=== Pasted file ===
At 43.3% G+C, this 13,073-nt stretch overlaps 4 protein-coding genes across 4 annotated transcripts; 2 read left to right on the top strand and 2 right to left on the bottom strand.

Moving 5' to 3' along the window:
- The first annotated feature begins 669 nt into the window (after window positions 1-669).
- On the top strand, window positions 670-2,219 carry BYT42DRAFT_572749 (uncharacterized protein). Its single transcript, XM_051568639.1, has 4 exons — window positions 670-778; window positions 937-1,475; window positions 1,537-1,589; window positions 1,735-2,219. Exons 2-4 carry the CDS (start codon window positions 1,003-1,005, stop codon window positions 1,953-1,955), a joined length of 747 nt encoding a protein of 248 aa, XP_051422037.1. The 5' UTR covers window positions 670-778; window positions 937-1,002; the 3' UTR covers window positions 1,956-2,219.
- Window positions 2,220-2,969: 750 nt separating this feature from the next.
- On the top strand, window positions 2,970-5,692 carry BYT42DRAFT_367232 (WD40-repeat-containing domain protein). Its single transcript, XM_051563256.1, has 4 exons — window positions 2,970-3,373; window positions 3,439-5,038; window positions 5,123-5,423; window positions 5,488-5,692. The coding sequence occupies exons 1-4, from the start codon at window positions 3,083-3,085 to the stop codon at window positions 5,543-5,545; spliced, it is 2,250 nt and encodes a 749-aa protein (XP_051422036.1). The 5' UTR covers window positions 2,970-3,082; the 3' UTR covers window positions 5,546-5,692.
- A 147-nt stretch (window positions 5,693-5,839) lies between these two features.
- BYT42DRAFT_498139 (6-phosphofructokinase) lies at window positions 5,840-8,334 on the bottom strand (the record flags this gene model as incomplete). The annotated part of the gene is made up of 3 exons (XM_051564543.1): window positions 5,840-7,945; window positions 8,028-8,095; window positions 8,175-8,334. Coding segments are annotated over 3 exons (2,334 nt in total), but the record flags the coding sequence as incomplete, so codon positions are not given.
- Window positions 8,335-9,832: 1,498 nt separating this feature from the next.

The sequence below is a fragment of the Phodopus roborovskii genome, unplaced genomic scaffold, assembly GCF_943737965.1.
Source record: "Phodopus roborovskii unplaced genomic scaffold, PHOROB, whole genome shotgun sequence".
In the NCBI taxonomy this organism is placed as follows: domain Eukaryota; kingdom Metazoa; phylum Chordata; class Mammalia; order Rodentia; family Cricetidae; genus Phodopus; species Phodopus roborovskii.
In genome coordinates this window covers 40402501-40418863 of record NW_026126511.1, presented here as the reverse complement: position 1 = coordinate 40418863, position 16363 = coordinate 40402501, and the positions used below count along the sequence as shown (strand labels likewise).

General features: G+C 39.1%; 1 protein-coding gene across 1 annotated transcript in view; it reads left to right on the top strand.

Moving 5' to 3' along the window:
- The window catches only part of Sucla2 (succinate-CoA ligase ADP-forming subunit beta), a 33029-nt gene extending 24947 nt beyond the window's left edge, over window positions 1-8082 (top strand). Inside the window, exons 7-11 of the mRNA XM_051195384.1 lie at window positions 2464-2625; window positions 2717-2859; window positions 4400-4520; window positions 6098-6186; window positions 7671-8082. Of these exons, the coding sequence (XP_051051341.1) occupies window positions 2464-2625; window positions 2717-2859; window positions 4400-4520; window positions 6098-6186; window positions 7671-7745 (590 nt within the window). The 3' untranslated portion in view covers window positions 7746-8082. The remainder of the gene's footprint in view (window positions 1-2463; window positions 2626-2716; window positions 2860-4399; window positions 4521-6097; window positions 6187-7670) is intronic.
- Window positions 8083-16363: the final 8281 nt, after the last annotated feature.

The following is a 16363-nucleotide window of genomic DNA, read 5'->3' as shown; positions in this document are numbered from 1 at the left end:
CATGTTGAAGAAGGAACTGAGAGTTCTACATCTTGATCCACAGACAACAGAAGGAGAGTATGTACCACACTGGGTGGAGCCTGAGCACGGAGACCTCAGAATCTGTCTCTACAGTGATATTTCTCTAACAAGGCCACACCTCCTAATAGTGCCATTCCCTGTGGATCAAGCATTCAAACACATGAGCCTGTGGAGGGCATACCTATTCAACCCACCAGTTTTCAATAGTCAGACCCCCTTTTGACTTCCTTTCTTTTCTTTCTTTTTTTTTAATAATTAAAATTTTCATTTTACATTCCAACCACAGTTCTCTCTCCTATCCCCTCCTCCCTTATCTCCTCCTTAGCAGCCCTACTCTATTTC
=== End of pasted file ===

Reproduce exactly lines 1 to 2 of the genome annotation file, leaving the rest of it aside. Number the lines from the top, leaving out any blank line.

At 43.3% G+C, this 13,073-nt stretch overlaps 4 protein-coding genes across 4 annotated transcripts; 2 read left to right on the top strand and 2 right to left on the bottom strand.

Moving 5' to 3' along the window: